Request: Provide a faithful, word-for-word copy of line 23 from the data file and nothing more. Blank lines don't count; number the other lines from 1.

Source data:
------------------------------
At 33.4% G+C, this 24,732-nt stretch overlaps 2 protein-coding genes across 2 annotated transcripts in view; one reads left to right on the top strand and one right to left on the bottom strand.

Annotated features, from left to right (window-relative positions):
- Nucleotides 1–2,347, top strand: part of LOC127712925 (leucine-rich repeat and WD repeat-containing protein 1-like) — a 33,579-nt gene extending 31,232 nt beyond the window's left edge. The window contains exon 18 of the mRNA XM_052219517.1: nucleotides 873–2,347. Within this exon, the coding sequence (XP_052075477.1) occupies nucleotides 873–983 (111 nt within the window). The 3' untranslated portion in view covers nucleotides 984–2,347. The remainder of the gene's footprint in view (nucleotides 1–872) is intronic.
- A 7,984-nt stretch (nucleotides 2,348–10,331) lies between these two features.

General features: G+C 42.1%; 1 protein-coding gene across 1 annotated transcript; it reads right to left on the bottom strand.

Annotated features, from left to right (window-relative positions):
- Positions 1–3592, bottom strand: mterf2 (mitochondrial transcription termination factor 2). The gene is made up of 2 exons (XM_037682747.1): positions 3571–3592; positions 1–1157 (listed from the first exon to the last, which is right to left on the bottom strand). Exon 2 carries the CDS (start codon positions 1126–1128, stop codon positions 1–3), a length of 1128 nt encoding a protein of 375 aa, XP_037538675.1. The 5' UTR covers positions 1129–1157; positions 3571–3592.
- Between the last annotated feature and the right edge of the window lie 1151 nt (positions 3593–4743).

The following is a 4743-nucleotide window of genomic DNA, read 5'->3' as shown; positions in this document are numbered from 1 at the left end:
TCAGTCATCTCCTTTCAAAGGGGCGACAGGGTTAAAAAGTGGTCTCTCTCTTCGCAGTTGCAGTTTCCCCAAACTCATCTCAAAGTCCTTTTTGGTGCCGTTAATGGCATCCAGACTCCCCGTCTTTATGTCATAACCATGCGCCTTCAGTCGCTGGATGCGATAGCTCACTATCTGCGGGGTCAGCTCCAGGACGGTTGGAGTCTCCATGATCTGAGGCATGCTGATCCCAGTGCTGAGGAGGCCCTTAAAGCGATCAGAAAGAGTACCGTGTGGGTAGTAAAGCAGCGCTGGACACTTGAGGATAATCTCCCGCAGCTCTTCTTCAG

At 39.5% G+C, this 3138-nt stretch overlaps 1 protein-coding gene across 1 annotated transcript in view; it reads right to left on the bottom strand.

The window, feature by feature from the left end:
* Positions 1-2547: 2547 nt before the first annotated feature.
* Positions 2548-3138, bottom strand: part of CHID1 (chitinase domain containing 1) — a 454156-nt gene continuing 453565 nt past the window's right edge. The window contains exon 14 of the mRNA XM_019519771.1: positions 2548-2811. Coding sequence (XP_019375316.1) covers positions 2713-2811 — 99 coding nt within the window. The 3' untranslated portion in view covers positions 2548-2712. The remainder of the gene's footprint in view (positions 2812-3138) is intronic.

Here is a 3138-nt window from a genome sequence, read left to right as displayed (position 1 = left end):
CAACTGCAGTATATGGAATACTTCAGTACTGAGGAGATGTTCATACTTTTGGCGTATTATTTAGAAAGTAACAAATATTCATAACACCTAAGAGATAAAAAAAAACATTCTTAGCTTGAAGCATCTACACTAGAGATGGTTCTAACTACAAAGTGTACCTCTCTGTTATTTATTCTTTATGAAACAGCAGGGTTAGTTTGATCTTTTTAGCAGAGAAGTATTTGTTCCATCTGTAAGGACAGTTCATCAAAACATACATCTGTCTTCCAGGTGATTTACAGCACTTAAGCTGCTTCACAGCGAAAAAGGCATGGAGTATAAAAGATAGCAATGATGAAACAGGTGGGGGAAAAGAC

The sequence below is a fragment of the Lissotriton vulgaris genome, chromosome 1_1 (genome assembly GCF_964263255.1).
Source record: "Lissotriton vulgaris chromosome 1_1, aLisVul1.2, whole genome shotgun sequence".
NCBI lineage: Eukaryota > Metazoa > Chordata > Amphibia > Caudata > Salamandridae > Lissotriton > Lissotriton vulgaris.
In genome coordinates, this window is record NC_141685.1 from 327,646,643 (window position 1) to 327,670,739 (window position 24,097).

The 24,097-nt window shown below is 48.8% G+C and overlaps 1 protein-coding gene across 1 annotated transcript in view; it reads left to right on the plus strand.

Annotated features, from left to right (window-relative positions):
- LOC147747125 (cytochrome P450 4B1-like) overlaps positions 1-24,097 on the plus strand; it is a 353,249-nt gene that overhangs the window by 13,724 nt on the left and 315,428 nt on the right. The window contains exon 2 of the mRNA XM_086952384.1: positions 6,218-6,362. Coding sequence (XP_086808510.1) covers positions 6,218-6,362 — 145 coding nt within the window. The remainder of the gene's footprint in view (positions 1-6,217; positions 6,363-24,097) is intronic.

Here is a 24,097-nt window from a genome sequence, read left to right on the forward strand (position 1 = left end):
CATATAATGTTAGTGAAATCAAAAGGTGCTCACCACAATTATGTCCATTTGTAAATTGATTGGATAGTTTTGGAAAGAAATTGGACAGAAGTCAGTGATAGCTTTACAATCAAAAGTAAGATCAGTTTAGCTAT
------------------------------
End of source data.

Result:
- LOC147747125 (cytochrome P450 4B1-like) overlaps positions 1-24,097 on the plus strand; it is a 353,249-nt gene that overhangs the window by 13,724 nt on the left and 315,428 nt on the right. The window contains exon 2 of the mRNA XM_086952384.1: positions 6,218-6,362. Coding sequence (XP_086808510.1) covers positions 6,218-6,362 — 145 coding nt within the window. The remainder of the gene's footprint in view (positions 1-6,217; positions 6,363-24,097) is intronic.